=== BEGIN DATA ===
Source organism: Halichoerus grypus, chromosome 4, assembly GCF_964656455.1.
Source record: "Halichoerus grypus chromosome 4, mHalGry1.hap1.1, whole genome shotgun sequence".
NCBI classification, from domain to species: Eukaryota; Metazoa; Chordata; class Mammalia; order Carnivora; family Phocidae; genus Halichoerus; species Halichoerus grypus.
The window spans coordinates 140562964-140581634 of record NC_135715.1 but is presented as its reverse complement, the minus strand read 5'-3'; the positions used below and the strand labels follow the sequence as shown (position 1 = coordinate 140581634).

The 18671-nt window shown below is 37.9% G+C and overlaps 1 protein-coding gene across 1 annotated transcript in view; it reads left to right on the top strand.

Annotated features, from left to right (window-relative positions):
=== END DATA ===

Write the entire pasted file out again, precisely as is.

Source organism: Halichoerus grypus, chromosome 4, assembly GCF_964656455.1.
Source record: "Halichoerus grypus chromosome 4, mHalGry1.hap1.1, whole genome shotgun sequence".
NCBI classification, from domain to species: Eukaryota; Metazoa; Chordata; class Mammalia; order Carnivora; family Phocidae; genus Halichoerus; species Halichoerus grypus.
The window spans coordinates 140562964-140581634 of record NC_135715.1 but is presented as its reverse complement, the minus strand read 5'-3'; the positions used below and the strand labels follow the sequence as shown (position 1 = coordinate 140581634).

The 18671-nt window shown below is 37.9% G+C and overlaps 1 protein-coding gene across 1 annotated transcript in view; it reads left to right on the top strand.

Annotated features, from left to right (window-relative positions):